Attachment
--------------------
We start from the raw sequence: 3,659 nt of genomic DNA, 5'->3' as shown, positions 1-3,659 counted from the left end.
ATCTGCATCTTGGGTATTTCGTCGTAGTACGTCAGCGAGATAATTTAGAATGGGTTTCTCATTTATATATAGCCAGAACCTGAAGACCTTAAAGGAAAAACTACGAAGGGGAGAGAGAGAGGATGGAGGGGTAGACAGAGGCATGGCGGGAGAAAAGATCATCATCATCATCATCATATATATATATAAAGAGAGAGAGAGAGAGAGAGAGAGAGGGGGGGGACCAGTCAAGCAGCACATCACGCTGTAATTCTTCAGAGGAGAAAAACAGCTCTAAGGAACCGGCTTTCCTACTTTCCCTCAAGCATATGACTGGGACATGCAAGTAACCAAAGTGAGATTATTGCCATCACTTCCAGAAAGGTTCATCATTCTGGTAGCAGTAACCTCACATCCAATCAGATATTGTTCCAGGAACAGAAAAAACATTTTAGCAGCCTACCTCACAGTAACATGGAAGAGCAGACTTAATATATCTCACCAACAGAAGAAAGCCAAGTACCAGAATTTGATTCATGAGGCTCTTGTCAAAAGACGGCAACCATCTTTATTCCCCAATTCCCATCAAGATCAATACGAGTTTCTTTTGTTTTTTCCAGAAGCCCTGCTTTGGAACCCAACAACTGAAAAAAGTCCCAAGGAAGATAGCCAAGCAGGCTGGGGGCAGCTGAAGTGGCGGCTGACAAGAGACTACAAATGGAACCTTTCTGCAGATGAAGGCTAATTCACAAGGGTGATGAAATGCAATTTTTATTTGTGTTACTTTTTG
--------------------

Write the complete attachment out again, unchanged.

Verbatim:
We start from the raw sequence: 3,659 nt of genomic DNA, 5'->3' as shown, positions 1-3,659 counted from the left end.
ATCTGCATCTTGGGTATTTCGTCGTAGTACGTCAGCGAGATAATTTAGAATGGGTTTCTCATTTATATATAGCCAGAACCTGAAGACCTTAAAGGAAAAACTACGAAGGGGAGAGAGAGAGGATGGAGGGGTAGACAGAGGCATGGCGGGAGAAAAGATCATCATCATCATCATCATATATATATATAAAGAGAGAGAGAGAGAGAGAGAGAGAGGGGGGGGACCAGTCAAGCAGCACATCACGCTGTAATTCTTCAGAGGAGAAAAACAGCTCTAAGGAACCGGCTTTCCTACTTTCCCTCAAGCATATGACTGGGACATGCAAGTAACCAAAGTGAGATTATTGCCATCACTTCCAGAAAGGTTCATCATTCTGGTAGCAGTAACCTCACATCCAATCAGATATTGTTCCAGGAACAGAAAAAACATTTTAGCAGCCTACCTCACAGTAACATGGAAGAGCAGACTTAATATATCTCACCAACAGAAGAAAGCCAAGTACCAGAATTTGATTCATGAGGCTCTTGTCAAAAGACGGCAACCATCTTTATTCCCCAATTCCCATCAAGATCAATACGAGTTTCTTTTGTTTTTTCCAGAAGCCCTGCTTTGGAACCCAACAACTGAAAAAAGTCCCAAGGAAGATAGCCAAGCAGGCTGGGGGCAGCTGAAGTGGCGGCTGACAAGAGACTACAAATGGAACCTTTCTGCAGATGAAGGCTAATTCACAAGGGTGATGAAATGCAATTTTTATTTGTGTTACTTTTTG